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Orange outlines the grand plan for connected devices

Orange logo on building

With Christmas fast approaching, Orange might not have chosen the worst time to capitalize on the IoT buzz which is beginning to sweep the consumer world.

After launching three new consumer IoT assaults (a 360 degrees camera, a VR headset and a drone), we have a chance to chat with Fabien Dallot, Director of Connected Objects Portfolio at Orange, who outlined the future ambitions of the telco.

“As an industry, we’re not at the level we thought we would be (connected devices penetration), but over the course of next year and 2019 we believe the market will take off,” said Dallot.

And he isn’t wrong. Although Orange’s VR offering has seen considerable growth over the course of 2017 compared to the previous year, mass market penetration has not been as enthusiastic. That said, Orange’s consumer IoT team has seen sales growth of 45%, compared to an industry average of 28%. The team must be doing something right.

When you look at the bigger picture, it is still small fish for the moment though. In the latest quarterly results, ‘other revenues’, which includes the various differentiation ventures such as connected devices and banking, accounted for €138 million of the €4.529 billion in France. But it is the beginning of the curve.

In Orange’s ‘Essentials 2020’ strategy, its cunning plan to make millions and billions, banking and IoT are the two areas which are supposedly going to create the extra mile on the spreadsheets. It’s more than just being a telco, with these extra areas Dallot pointed out the team plan to be major players in several segments, most notably value added services, connectivity and content distribution. In short, Orange doesn’t want to be limited to your smartphone anymore.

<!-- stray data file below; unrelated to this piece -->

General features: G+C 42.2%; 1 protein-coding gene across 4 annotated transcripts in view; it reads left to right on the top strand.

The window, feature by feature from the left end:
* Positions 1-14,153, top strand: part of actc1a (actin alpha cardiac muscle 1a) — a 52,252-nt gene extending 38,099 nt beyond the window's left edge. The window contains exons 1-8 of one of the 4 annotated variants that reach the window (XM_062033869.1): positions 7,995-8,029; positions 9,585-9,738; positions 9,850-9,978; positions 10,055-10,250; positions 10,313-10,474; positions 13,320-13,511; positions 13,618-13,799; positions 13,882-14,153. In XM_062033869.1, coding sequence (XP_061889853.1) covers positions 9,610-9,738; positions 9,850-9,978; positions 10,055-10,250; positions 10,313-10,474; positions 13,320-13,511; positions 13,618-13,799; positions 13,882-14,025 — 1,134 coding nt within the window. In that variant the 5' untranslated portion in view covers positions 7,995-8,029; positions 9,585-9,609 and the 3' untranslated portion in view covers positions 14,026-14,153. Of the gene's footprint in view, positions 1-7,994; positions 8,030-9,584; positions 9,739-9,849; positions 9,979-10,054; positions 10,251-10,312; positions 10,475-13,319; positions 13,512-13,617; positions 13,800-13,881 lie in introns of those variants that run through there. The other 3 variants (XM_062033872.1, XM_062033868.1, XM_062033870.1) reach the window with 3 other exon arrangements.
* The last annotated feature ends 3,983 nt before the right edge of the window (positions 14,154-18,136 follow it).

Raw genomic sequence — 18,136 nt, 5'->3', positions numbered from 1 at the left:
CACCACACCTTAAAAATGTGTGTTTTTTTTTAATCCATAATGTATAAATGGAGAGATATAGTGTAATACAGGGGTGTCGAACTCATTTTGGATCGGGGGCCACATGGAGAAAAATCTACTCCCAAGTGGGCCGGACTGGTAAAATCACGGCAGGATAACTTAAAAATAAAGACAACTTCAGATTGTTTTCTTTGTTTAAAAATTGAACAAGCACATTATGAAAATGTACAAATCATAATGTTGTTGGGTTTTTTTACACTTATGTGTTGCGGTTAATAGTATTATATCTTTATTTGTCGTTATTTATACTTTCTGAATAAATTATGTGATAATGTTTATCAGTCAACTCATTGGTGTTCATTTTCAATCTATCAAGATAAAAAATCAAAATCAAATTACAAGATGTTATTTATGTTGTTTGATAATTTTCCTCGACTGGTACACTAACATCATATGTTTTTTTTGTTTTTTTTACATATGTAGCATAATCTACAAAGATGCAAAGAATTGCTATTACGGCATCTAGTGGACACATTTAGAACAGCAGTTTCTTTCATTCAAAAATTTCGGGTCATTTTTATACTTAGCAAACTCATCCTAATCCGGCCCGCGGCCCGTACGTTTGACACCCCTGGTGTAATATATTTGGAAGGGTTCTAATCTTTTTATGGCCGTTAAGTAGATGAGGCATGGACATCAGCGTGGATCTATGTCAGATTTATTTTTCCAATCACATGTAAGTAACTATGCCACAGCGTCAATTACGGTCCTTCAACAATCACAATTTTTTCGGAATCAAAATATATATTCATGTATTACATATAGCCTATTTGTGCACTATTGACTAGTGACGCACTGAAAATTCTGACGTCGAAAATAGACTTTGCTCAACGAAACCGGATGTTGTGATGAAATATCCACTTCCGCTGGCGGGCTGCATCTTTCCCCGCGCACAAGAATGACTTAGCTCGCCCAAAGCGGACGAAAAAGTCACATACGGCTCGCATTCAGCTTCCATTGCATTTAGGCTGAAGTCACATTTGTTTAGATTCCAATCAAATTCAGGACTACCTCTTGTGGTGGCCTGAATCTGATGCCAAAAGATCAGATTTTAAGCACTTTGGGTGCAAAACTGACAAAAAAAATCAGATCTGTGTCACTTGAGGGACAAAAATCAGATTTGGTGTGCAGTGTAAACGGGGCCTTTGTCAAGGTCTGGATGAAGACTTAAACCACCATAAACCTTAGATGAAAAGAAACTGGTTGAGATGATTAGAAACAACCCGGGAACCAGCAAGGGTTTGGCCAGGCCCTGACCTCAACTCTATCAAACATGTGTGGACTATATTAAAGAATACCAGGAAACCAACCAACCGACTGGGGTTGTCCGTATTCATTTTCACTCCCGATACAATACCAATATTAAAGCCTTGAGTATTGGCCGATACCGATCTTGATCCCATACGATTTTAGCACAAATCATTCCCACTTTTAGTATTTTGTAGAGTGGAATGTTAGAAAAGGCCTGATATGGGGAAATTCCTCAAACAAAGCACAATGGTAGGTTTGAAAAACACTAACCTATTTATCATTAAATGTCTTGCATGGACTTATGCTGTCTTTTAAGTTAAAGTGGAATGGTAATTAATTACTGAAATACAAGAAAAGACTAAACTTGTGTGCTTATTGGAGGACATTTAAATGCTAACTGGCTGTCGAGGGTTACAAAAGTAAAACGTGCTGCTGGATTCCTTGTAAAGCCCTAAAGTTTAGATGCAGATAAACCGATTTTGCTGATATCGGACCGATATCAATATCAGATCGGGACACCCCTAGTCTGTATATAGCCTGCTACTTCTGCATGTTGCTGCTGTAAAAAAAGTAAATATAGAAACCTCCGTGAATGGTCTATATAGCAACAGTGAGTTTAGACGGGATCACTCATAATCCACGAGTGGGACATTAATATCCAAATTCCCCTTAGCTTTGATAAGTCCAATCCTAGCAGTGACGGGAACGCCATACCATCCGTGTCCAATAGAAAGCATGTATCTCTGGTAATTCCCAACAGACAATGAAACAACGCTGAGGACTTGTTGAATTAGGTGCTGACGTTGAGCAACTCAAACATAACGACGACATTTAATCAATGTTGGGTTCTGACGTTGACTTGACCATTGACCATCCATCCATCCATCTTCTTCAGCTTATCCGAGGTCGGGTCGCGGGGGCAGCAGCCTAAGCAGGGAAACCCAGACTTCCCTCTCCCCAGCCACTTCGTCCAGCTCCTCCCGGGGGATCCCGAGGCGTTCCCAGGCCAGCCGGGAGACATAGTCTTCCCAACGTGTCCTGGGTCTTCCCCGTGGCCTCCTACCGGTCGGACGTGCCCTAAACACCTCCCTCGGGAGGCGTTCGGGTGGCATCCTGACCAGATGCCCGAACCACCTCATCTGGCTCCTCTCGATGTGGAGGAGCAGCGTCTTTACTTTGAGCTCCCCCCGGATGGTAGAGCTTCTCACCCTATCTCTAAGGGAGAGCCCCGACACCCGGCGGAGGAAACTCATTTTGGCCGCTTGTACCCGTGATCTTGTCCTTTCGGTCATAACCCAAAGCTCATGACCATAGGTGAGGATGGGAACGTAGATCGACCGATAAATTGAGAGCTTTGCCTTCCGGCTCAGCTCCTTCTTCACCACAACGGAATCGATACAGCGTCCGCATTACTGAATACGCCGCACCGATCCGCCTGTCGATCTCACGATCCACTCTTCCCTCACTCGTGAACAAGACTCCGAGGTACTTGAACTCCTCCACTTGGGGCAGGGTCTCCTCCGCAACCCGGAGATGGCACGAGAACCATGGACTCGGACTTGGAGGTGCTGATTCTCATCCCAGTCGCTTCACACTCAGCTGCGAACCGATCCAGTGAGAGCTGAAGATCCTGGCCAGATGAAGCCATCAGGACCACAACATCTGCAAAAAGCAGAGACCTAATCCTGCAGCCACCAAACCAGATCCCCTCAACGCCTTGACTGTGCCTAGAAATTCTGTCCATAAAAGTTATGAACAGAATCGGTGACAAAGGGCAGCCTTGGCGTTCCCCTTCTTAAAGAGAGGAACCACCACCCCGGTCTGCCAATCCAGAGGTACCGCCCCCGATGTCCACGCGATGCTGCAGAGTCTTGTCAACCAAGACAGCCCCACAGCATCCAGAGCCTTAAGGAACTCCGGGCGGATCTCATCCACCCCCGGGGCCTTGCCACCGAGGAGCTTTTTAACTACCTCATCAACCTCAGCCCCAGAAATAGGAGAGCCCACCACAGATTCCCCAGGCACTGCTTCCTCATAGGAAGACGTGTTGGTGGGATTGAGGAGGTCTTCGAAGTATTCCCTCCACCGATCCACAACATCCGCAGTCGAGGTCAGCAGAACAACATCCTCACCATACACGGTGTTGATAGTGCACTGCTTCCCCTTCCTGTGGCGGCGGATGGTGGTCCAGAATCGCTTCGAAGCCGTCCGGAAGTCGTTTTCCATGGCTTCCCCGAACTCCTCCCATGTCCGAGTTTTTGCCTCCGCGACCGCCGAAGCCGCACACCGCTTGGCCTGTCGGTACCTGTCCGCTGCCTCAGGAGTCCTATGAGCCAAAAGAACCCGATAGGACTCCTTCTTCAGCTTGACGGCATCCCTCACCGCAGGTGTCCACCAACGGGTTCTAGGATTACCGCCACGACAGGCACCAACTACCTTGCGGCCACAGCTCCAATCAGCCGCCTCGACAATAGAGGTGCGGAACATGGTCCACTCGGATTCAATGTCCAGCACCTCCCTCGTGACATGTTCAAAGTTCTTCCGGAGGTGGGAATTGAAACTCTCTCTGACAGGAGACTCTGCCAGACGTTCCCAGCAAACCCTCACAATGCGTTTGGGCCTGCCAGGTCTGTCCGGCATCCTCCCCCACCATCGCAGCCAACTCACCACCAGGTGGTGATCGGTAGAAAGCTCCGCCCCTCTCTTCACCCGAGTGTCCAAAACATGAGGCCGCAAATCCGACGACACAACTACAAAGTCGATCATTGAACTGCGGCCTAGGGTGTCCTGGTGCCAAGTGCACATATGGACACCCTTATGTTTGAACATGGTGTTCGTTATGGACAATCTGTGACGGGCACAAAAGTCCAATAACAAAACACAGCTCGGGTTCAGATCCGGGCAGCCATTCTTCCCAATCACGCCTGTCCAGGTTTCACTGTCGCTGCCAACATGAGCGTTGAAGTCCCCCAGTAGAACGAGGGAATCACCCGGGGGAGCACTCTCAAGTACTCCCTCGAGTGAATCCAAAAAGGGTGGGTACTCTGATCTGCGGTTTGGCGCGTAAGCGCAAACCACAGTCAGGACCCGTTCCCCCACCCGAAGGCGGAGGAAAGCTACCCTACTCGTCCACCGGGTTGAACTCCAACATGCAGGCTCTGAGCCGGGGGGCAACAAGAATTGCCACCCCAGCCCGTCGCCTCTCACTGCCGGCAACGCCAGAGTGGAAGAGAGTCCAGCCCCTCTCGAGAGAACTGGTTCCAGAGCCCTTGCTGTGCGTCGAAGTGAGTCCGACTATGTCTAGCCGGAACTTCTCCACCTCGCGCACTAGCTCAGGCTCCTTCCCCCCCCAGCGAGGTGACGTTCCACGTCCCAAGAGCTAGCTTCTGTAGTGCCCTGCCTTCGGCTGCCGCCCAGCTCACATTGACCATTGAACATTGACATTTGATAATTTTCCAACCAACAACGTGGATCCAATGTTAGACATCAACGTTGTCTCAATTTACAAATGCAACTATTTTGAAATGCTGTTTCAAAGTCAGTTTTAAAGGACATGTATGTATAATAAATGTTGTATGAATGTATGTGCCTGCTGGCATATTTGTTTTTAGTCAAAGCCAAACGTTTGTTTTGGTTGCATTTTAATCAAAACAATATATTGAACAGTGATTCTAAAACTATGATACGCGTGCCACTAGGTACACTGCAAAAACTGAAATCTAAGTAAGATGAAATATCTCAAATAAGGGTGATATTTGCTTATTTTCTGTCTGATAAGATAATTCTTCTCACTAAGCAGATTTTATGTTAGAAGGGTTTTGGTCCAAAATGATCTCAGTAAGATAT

The consumer IoT team will factor into several areas, and while there isn’t a direct link to the convergence business right about now, it is logical. As the connected devices become more prominent in the consumer world, the trends will add fuel to the desire for e-SIM and multi-SIM contracts. Offering pricing benefits to the consumer over multiple areas will only increase Orange ‘stickiness’ and reduce customer churn.

This is obviously a long-term ambition of the team, as the consumer IoT market is still embryonic right now. The market is still in the discovery stages in terms of using these new breakthrough technologies, whether it would be VR or drones or 360 cameras. The role of Dallot and his team is to facilitate this learning. Offering content to demonstrate the value of VR or platforms to host and enable user generated content.

It’s a sensible strategy which is built on patience, and in that sense it is very unlike anything telcos usually come out with. It does sound eerily similar to something one of the OTTs would say. Prove the value of something today to monetize it tomorrow. It worked for the likes of Facebook, so why shouldn’t it work for the telcos as well?

But a good plan will only get a company so far. To make a difference in this brave, new world, Orange will have to prove it can play outside its traditional market and create good products in the hardware world; easier said than done. It also has to figure out the economics of scale as well, as right now VR, drones and 360 cameras are pricing a lot of people out of the market.

The right steps do seem to have be put forward. For its camera, Orange is working with Giroptic, an award winning camera manufacturer, and on the VR front, it has made promising steps forward from its first headset release last year. The VR2 device, as Dallot described it, is 30% lighter and also cheaper, while the team is releasing more content as well. There does seem to be a bit of a loss leader approach right now, but, as mentioned previously, proving the value and then thinking about money later is a proven strategy.

As with the bank, Orange is making the positive and patient steps towards the connected devices world. Whether the team can continue to separate financial targets and business vision in the early days might prove to be the game changer here. A lack of long-term ambition, if short-term financial ambitions become too heavy, could result in disaster, but only time will tell.

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